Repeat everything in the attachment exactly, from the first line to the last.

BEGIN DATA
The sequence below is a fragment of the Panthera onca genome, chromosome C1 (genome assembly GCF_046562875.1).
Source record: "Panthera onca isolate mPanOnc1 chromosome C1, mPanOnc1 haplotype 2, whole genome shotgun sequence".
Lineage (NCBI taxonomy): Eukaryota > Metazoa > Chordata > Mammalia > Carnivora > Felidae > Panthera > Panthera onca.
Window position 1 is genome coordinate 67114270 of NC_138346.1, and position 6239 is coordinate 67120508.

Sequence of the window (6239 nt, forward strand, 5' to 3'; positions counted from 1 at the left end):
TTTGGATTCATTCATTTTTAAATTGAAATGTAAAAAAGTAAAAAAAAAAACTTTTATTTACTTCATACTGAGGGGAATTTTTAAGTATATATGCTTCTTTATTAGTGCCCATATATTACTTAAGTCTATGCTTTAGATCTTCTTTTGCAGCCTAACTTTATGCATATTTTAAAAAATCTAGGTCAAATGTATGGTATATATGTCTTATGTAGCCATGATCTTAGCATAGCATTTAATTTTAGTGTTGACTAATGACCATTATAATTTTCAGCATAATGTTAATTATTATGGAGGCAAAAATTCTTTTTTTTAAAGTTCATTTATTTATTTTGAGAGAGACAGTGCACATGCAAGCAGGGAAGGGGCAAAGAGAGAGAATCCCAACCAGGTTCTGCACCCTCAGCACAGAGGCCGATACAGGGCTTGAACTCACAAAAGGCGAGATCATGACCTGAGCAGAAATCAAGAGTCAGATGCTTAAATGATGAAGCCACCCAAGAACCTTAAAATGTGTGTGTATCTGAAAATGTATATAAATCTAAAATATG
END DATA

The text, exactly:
The sequence below is a fragment of the Panthera onca genome, chromosome C1 (genome assembly GCF_046562875.1).
Source record: "Panthera onca isolate mPanOnc1 chromosome C1, mPanOnc1 haplotype 2, whole genome shotgun sequence".
Lineage (NCBI taxonomy): Eukaryota > Metazoa > Chordata > Mammalia > Carnivora > Felidae > Panthera > Panthera onca.
Window position 1 is genome coordinate 67114270 of NC_138346.1, and position 6239 is coordinate 67120508.

Sequence of the window (6239 nt, forward strand, 5' to 3'; positions counted from 1 at the left end):
TTTGGATTCATTCATTTTTAAATTGAAATGTAAAAAAGTAAAAAAAAAAACTTTTATTTACTTCATACTGAGGGGAATTTTTAAGTATATATGCTTCTTTATTAGTGCCCATATATTACTTAAGTCTATGCTTTAGATCTTCTTTTGCAGCCTAACTTTATGCATATTTTAAAAAATCTAGGTCAAATGTATGGTATATATGTCTTATGTAGCCATGATCTTAGCATAGCATTTAATTTTAGTGTTGACTAATGACCATTATAATTTTCAGCATAATGTTAATTATTATGGAGGCAAAAATTCTTTTTTTTAAAGTTCATTTATTTATTTTGAGAGAGACAGTGCACATGCAAGCAGGGAAGGGGCAAAGAGAGAGAATCCCAACCAGGTTCTGCACCCTCAGCACAGAGGCCGATACAGGGCTTGAACTCACAAAAGGCGAGATCATGACCTGAGCAGAAATCAAGAGTCAGATGCTTAAATGATGAAGCCACCCAAGAACCTTAAAATGTGTGTGTATCTGAAAATGTATATAAATCTAAAATATG